Google Scholar 

  • Darwin, Charles M.A. 1859. On the Origin of Species by Means of Natural Selection. London: John Murray.

    Google Scholar 

  • Dick, Steven J. 1982. Plurality of Worlds: The Origins of the Extraterrestrial Life Debate from Democritus to Kant. Cambridge: Cambridge University Press.

    Google Scholar 

  • Dick, Steven J. 1996. The Biological Universe: The Twentieth-century Extraterrestrial Life Debate and the Limits of Science. Cambridge: Cambridge University Press.

    Google Scholar 

  • Dole, Stephen. 1964. Habitable Planets for Men. New York: The Rand Corporation, Blaisdell Publishing Company.

    Google Scholar 

  • Flammarion, Camille. 1862. La pluralité des mondes habités; étude où l’on expose les conditions d’habitabilité des terres célestes, discutées au point de vue de l’astronomie, de la physiologie et de la philosophie naturelle. Paris: Mallet-Bachelier.

    Google Scholar 

  • Flammarion, Camille. 1884. Les Terres du ciel; Voyage astronomique sur les autres mondes et description des conditions actuelles de la vie sur les diverses planètes du système solaire. Paris: Marpon & Flammarion.

    Google Scholar 

  • Flammarion, Camille. 1892. La planète Mars et ses conditions d’habitabilité—Synthèse générale de toutes les observations, vol. 1. Paris: Gauthiers-Villars.

    Google Scholar 

  • Flammarion, Camille. 1909. La planète Mars et ses conditions d’habitabilité—Synthèse générale de toutes les observations, vol. 2. Paris: Gauthiers-Villars.

    Google Scholar 

  • Fontenelle, Bernard (le Bovier de). 1686. Entretiens sur la pluralité des mondes. http://abu.cnam.fr/BIB/auteurs/fontenelleb.html.

  • Hart, Michael H. 1979. “Habitable Zones about Main Sequence Stars.” Icarus 37 (1): 351–357.

    Google Scholar 

  • Huygens, Christiaan. 1698. Cosmotheoros (The Celestial Worlds Discovered: or, Conjectures Concerning the Inhabitants, Plants and Productions of the Worlds in the Planets). London: Timothy Childe.

    Google Scholar 

  • Impey, Chris. 2013. “The First Thousand Exoplanets: Twenty Years of Excitement and Discovery.” In Astrobiology, History, and Society: Life Beyond Earth and the Impact of Discovery, ed. Douglas A. Vakoch. Heidelberg: Springer.

    Google Scholar 

  • Janssen, Jules. 1929. Œuvres Scientifiques, recueillies et publiées par Henri Dehérain, vol. 1. Paris: Editions de la Société d’éditions géographiques, maritimes et coloniales.

    Google Scholar 

  • Kepler, Johannes. 1634 (original publication). 2003. Kepler’s Somnium, The Dream or Posthumous Work on Lunar Astronomy. Translated by Edward Rosen, New York: Dover Publications.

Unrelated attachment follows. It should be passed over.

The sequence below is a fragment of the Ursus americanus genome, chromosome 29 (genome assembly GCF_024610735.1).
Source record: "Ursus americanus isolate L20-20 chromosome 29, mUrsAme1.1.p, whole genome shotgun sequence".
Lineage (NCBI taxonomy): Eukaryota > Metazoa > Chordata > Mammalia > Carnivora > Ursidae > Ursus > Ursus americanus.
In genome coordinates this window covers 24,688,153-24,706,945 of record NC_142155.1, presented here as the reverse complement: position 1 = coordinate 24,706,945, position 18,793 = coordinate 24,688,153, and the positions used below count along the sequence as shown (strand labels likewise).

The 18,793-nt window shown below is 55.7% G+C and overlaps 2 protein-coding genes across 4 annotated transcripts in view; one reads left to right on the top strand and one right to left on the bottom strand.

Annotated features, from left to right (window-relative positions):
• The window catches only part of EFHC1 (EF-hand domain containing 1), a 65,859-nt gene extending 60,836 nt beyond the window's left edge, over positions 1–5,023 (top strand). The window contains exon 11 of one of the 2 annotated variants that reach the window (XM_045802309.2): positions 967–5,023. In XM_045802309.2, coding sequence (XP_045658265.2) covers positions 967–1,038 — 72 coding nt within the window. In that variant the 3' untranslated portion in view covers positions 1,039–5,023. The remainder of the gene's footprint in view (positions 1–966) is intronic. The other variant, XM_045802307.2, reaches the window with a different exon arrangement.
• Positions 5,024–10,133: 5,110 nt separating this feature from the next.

Google Scholar 

  • Launay, Françoise. 2008. Un Globe-Trotteur de la Physique Céleste, L’astronome Jules Janssen. Paris: Vuibert and L’Observatoire de Paris.

    Google Scholar 

  • Lowell, Percival. 1909. Mars as the Abode of Life. New York: The MacMillan Company.

    Google Scholar 

  • Markley, Robert. 2005. Dying Planet: Mars in Science and the Imagination. Durham & London: Duke University Press.

    Google Scholar 

  • Proctor, A. Richard. 1870. Other Worlds Than Ours: The Plurality of Worlds Studied Under the Light of Recent Scientific Researches. New York: AL. Burt Publisher.

    Google Scholar 

  • Raulin Cerceau, Florence, and Bénédicte Bilodeau. 2011. D’autres planètes habitées dans l’univers? Paris: Ellipses.

    Google Scholar 

  • Strughold, Hubertus. 1954. The Green and Red Planet: A Physiological Study of the Possibility of Life on Mars. London: Sidgwick and Jackson.

    Google Scholar 

  • Vakoch, Douglas A. 2013. “Life Beyond Earth and the Evolutionary Synthesis.” In Astrobiology, History, and Society: Life Beyond Earth and the Impact of Discovery, ed. Douglas A. Vakoch. Heidelberg: Springer.

    Google Scholar 

Download references

Acknowledgments

Many thanks to Danielle Briot for her helpful comments, particularly those about the recent definition of the habitable zone as a result of the newly discovered exoplanets.

Author information

Authors and Affiliations

Authors

Corresponding author

Correspondence to Florence Raulin Cerceau .

Editor information

Editors and Affiliations

Rights and permissions

Reprints and Permissions

Copyright information

© 2013 Springer-Verlag Berlin Heidelberg

About this chapter

Cite this chapter

Raulin Cerceau, F. (2013). Pioneering Concepts of Planetary Habitability. In: Vakoch, D. (eds) Astrobiology, History, and Society. Advances in Astrobiology and Biogeophysics. Springer, Berlin, Heidelberg. https://doi.org/10.1007/978-3-642-35983-5_6

Download citation